18 February 2014

Illustrating Picture Books versus Drawing Comics

Toward the end of his conversation with Skottie Young on the Stuff Said podcast, artist Gregg Schigiel asks about Young’s experience illustrating his first picture book, Fortunately, the Milk by Neil Gaiman. (A lot of Schigiel’s interviews seem to be digging for career counseling, but that’s another story.)

Young sounds almost amazed as he reports how much easier illustrating a picture book was compared to drawing a comic. Jef Czekaj said the same thing on a panel I moderated a while back. I wouldn’t be surprised if other artists who’ve worked in both fields feel the same way. That’s not to say picture-book illustration is easy; but relatively it seems to be a more pleasant experience.

For one thing, picture books don’t require so many pictures. A 32-page picture book might require 20 separate images, which could fill as few as four pages of standard comics. True, those images have to be bigger and more detailed so that they reward multiple readings. On the other hand, they don’t have to be so tightly squeezed together on a page with captions and word balloons impinging on them.

More important, however, is how picture-book publishers treat artists. Editors and art directors choose an artist based on his or her past work and reputation, and they see their job as assisting the writer’s and artist’s visions come to fruition, not to move the corporation’s larger story along. They don’t try to exercise so much editorial control. They set more generous deadlines.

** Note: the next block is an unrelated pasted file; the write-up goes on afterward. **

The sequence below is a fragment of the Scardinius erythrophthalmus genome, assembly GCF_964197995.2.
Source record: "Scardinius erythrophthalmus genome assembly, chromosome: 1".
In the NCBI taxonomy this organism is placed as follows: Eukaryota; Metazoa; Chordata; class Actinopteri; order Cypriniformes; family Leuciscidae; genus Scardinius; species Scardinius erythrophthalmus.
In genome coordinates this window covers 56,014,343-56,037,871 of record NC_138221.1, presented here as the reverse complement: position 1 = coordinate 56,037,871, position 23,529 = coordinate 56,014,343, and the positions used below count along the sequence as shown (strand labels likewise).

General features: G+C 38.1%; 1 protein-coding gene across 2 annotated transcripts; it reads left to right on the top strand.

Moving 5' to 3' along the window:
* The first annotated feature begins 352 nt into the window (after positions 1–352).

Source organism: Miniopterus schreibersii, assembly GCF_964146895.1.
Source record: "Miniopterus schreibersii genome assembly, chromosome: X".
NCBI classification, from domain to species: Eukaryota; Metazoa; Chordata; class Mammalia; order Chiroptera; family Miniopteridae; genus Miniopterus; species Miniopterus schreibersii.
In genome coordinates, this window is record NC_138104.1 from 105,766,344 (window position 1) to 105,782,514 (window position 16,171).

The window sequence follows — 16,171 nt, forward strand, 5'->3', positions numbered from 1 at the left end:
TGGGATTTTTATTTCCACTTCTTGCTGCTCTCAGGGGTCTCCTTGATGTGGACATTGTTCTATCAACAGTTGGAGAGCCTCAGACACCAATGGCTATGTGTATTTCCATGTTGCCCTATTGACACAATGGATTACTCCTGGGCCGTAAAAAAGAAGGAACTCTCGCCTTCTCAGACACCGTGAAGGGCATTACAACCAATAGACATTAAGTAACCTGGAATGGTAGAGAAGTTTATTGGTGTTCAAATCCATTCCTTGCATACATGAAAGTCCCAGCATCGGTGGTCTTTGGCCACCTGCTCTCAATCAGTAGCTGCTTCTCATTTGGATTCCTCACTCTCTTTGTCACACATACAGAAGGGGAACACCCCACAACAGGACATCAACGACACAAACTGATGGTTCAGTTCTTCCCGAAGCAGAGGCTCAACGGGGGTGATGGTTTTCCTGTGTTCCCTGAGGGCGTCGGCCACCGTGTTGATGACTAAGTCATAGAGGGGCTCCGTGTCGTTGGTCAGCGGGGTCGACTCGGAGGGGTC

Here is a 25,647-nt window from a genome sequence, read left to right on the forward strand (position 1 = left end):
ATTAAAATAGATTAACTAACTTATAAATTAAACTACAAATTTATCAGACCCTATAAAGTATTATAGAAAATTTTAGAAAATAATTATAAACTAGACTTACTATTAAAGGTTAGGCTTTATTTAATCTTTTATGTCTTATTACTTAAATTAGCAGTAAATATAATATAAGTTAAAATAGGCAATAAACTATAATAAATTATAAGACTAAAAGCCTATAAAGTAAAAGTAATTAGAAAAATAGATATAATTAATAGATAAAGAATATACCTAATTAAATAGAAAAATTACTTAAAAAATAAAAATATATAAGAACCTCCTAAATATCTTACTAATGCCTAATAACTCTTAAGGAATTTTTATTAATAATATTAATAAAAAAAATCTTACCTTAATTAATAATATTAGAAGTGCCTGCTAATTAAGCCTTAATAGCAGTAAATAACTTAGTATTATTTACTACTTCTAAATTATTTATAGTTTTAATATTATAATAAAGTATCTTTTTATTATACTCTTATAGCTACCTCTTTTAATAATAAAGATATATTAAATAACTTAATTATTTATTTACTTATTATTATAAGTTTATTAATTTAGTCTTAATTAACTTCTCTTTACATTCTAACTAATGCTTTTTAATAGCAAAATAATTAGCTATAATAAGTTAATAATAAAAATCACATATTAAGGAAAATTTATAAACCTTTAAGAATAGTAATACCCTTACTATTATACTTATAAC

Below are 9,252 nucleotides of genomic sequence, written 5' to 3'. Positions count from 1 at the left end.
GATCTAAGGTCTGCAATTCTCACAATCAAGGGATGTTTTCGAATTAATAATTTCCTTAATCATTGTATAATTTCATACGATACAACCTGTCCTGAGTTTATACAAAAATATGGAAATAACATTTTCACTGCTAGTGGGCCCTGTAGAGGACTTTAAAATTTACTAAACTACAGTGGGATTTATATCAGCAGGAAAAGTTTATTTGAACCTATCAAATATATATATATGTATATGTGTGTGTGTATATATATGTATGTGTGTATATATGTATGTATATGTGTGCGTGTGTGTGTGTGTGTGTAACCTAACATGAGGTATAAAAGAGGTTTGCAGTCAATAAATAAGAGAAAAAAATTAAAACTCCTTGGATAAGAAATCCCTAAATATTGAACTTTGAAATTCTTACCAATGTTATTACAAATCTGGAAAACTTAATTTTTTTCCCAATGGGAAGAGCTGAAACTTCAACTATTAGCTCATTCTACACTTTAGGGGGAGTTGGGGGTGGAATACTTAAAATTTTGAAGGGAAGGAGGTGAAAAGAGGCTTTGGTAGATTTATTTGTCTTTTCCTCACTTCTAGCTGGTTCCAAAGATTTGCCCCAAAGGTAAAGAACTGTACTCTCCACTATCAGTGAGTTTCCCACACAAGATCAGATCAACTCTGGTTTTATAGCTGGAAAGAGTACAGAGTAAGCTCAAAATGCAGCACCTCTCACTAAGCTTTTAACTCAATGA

Schigiel’s book experience has come with licensed titles (i.e., those that are part of a corporation’s larger story). So he starts out asking Young what his Art Director told him. But Art Directors for picture books are far more hands-off than people with the same title in other parts of publishing. Young found himself surprised at how few “notes” he received back on his sketches.

The biggest difference between the mainstream book business and other forms of publishing is visible on the covers. On a book, the author’s and illustrator’s names are almost always the biggest; on Fortunately, the Milk, Gaiman’s name is huge, Young’s rather small. But the publisher’s name is usually smallest of all, slipped onto the bottom of the spine and the back. In a comic book or other magazine, the magazine’s name is the biggest; its employees are in charge, and its intellectual property and reputation is what mainly drives the sales.

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